The LGA worked with a number of sector representative bodies including, Solace, Socitm, the LGDC, and the Local CIO Council, as well as councils on sector analysis that resulted in production of a set of linked reports.
The following papers set out a high-level case for investing in a coordinated and comprehensive programme of support. This will enable local government to maximise the customer benefits and cost savings that can be generated from exploiting the potential of modern digital tools, technologies and approaches in local public services.
Discusses how councils can use digital tools and techniques and exploit digital platforms to improve their online transactional services, so that citizens and businesses can find information or complete their dealings with their local authority in ways that are convenient to them and also save public money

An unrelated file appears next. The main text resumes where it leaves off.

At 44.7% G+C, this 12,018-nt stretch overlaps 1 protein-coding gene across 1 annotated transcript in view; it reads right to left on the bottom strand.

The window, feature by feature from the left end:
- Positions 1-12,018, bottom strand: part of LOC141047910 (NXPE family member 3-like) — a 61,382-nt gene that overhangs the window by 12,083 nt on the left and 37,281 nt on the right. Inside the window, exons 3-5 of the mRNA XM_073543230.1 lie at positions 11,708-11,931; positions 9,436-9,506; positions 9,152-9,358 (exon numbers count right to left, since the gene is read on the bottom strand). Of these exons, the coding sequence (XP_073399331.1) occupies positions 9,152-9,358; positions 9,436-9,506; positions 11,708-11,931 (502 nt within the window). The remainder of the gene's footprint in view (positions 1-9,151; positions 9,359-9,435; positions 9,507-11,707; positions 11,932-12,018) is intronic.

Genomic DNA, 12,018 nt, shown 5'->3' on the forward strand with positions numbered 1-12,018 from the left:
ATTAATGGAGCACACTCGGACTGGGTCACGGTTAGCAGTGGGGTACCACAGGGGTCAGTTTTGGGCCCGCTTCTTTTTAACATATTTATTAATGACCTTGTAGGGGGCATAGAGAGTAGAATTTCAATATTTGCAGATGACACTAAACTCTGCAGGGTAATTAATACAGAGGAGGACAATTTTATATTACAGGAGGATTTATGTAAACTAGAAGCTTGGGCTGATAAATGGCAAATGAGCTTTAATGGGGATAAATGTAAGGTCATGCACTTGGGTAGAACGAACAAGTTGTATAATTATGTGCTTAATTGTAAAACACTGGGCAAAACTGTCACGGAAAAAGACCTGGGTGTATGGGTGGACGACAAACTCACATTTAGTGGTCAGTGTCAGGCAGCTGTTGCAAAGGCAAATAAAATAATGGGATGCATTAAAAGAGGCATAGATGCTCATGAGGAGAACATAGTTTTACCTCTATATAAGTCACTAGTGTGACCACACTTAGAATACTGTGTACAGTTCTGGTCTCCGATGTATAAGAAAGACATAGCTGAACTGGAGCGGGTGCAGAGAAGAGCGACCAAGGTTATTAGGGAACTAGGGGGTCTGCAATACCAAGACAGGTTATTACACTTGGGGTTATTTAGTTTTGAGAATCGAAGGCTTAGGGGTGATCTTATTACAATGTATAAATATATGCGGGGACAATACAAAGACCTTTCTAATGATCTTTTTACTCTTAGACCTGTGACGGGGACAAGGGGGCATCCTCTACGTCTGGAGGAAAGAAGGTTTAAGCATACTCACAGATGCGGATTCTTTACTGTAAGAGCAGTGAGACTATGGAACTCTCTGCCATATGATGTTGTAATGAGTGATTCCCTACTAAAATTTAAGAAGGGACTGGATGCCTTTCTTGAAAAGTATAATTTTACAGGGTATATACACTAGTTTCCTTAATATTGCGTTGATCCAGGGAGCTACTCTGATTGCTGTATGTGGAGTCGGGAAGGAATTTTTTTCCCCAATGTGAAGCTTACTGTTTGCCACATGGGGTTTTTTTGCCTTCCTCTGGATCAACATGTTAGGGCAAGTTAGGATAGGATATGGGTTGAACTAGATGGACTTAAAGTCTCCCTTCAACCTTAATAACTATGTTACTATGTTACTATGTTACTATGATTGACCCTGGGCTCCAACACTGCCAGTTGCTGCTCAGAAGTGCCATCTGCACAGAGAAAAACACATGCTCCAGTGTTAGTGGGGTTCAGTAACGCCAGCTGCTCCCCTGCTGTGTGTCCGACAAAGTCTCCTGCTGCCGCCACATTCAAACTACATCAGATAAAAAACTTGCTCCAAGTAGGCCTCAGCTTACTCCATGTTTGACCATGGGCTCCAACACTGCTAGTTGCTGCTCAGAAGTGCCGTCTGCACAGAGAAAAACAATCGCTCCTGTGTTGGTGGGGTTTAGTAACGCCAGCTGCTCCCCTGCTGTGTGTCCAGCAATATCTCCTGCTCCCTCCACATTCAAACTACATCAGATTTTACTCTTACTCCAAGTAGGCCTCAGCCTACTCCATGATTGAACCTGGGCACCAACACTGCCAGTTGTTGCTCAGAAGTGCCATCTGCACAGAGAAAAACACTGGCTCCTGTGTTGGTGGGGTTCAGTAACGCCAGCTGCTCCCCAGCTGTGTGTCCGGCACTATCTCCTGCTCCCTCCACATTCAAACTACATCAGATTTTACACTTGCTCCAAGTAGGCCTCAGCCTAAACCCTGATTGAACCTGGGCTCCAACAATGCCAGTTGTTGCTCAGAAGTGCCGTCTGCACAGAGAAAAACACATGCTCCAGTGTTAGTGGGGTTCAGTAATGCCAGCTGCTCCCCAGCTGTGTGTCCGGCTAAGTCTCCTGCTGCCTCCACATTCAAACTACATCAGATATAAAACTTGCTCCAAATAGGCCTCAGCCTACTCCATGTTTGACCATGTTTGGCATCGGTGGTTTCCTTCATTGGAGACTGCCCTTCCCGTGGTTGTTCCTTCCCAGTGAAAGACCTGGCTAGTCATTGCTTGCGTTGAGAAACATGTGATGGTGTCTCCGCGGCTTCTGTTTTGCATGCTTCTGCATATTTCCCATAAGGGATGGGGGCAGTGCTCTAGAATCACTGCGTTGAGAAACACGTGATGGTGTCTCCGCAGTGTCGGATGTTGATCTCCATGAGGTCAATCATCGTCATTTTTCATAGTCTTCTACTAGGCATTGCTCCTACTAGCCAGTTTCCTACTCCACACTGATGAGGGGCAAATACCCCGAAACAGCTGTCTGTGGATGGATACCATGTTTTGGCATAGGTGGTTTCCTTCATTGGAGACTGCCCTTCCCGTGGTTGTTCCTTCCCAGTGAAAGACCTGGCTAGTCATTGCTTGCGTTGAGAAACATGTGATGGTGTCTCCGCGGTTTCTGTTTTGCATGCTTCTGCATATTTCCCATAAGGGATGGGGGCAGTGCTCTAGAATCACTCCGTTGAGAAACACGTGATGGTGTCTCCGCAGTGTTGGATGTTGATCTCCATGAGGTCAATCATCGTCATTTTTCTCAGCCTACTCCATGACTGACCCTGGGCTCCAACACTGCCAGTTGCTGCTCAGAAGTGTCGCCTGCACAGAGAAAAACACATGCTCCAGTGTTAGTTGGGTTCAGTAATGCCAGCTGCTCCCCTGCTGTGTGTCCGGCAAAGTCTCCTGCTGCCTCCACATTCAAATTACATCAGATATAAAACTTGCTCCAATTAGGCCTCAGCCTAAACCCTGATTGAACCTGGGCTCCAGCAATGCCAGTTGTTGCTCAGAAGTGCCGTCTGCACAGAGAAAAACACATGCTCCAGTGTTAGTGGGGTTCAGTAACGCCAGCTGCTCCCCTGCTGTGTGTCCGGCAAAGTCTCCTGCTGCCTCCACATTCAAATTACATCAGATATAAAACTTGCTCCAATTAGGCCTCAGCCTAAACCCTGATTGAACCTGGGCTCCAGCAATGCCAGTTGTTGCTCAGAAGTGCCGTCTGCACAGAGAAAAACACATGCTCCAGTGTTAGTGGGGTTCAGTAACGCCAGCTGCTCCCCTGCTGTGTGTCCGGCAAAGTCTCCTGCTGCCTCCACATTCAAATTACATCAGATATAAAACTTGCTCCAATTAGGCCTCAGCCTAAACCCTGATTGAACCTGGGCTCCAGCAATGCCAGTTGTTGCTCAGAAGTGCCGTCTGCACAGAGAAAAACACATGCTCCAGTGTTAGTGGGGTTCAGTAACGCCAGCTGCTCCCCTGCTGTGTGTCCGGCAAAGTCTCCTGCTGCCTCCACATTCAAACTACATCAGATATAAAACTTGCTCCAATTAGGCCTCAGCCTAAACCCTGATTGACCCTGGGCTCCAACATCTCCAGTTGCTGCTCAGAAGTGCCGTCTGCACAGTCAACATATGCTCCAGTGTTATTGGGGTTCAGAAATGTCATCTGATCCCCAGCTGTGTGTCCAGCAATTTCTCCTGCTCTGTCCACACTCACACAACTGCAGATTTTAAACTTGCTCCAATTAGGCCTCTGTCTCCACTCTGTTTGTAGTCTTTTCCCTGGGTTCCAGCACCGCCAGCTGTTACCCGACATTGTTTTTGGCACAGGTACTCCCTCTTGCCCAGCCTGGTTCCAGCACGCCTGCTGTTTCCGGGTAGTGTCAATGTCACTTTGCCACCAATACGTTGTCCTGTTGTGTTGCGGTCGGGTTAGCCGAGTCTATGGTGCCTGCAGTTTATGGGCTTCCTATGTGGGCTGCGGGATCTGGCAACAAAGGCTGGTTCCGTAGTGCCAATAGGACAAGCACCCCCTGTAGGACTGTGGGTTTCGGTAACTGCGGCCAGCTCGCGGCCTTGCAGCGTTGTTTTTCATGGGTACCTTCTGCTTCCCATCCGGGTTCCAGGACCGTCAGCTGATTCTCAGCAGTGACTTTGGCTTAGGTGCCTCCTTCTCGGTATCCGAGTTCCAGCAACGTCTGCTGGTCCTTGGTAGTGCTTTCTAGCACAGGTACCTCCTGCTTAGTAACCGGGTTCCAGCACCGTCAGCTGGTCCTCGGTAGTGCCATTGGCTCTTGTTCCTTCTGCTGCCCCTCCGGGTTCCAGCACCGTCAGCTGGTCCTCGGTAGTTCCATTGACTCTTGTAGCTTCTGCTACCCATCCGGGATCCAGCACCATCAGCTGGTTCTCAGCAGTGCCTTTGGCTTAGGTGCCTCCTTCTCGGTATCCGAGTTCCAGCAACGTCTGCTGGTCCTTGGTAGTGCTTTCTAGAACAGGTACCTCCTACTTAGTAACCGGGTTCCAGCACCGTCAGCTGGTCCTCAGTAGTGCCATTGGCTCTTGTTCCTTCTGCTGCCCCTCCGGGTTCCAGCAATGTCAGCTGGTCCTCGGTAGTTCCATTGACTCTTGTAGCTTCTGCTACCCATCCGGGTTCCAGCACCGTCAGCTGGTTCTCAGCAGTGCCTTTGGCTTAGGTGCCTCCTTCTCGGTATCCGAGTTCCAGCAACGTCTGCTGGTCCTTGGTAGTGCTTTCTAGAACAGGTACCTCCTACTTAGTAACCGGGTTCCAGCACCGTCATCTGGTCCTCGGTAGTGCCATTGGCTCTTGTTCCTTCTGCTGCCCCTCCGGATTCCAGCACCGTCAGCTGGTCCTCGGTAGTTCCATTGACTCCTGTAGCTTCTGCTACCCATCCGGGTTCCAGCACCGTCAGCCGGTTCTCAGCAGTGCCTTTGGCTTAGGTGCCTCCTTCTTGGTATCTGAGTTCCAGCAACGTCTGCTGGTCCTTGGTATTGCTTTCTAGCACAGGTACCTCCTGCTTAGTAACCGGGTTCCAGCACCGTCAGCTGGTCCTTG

Explores how councils can use ‘digital', building on existing exemplars, to support the transformational place-based approaches to delivering outcomes that councils are seeking to implement in their localities in collaboration with local partners – including citizens themselves
Looks at the necessary leadership skills and capacity to understand and apply digital approaches successfully in local public services can be developed across local government at all levels including members, senior officers and staff
The LGA carried out a review of the work that councils had already done to develop and implement different tools and solutions to improve access to services, this consists of a report and case studies
This is an overview report setting out how the sector has exploited technology and digital tools and solutions deliver services that are better targeted and more efficient. It was commissioned by the LGA and has a series of associated case studies.
This report demonstrates not only that there is significant technological innovation in local government, but also that it is being applied with real skill and thoughtfulness. Councils have learned lessons from technology projects in the past, and are increasingly using agile and flexible project management approaches to implementation, belying the myth that the public sector cannot effectively implement change supported by information technology.